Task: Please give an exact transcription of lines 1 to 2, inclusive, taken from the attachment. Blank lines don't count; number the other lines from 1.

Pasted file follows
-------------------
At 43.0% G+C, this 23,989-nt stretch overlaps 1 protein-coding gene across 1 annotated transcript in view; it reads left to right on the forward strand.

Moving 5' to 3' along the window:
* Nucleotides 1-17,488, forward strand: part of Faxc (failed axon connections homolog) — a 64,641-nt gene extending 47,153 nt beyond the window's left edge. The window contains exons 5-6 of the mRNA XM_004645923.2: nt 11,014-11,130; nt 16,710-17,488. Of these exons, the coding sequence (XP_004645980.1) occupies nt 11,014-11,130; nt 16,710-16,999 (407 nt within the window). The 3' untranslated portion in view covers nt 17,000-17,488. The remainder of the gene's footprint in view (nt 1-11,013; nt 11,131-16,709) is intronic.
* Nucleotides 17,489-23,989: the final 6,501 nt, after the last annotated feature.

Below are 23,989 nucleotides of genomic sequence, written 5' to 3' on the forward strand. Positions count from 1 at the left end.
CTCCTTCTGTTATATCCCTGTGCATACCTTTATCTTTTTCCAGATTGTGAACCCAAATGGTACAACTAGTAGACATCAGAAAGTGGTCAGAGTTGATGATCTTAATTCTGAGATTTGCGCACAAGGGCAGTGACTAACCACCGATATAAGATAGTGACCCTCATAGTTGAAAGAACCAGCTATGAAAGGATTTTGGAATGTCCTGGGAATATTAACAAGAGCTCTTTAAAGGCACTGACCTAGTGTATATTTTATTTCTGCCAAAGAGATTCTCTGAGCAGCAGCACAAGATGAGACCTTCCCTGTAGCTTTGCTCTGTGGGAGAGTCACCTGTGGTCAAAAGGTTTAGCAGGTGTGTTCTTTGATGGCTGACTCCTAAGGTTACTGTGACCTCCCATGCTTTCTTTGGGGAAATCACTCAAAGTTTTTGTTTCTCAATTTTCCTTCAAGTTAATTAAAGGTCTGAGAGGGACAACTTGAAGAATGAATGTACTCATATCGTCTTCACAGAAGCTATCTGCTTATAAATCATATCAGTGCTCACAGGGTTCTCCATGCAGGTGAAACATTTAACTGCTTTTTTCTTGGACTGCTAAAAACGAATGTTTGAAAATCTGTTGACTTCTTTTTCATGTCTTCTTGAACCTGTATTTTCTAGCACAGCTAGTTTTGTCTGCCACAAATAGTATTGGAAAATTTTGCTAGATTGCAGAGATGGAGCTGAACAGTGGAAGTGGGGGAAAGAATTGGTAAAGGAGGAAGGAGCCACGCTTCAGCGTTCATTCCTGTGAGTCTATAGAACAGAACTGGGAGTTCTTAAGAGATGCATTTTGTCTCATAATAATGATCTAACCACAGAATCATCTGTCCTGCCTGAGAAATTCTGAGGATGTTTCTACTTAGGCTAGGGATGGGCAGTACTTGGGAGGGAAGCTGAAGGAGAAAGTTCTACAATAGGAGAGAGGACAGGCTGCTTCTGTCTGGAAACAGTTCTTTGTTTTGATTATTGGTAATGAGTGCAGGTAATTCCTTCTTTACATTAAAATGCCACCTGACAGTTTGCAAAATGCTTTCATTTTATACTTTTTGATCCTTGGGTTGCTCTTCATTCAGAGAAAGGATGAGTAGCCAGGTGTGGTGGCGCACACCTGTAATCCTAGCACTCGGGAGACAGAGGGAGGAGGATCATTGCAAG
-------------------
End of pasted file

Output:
At 43.0% G+C, this 23,989-nt stretch overlaps 1 protein-coding gene across 1 annotated transcript in view; it reads left to right on the forward strand.

Moving 5' to 3' along the window: